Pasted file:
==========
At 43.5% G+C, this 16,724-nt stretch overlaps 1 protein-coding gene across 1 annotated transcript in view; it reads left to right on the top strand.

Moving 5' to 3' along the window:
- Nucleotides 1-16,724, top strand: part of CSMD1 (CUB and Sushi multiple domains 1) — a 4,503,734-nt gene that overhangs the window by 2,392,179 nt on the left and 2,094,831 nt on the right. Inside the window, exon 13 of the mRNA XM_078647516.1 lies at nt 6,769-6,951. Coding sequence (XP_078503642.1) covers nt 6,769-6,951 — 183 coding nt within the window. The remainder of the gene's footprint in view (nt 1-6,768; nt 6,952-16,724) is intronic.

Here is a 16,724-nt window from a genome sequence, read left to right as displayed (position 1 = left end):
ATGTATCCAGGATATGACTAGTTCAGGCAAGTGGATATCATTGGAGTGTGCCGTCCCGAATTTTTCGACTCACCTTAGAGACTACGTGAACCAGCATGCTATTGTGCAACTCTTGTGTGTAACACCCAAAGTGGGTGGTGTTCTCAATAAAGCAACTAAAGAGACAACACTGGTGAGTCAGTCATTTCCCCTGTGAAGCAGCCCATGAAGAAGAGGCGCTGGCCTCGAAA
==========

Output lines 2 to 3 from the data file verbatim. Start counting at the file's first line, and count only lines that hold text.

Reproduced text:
Moving 5' to 3' along the window:
- Nucleotides 1-16,724, top strand: part of CSMD1 (CUB and Sushi multiple domains 1) — a 4,503,734-nt gene that overhangs the window by 2,392,179 nt on the left and 2,094,831 nt on the right. Inside the window, exon 13 of the mRNA XM_078647516.1 lies at nt 6,769-6,951. Coding sequence (XP_078503642.1) covers nt 6,769-6,951 — 183 coding nt within the window. The remainder of the gene's footprint in view (nt 1-6,768; nt 6,952-16,724) is intronic.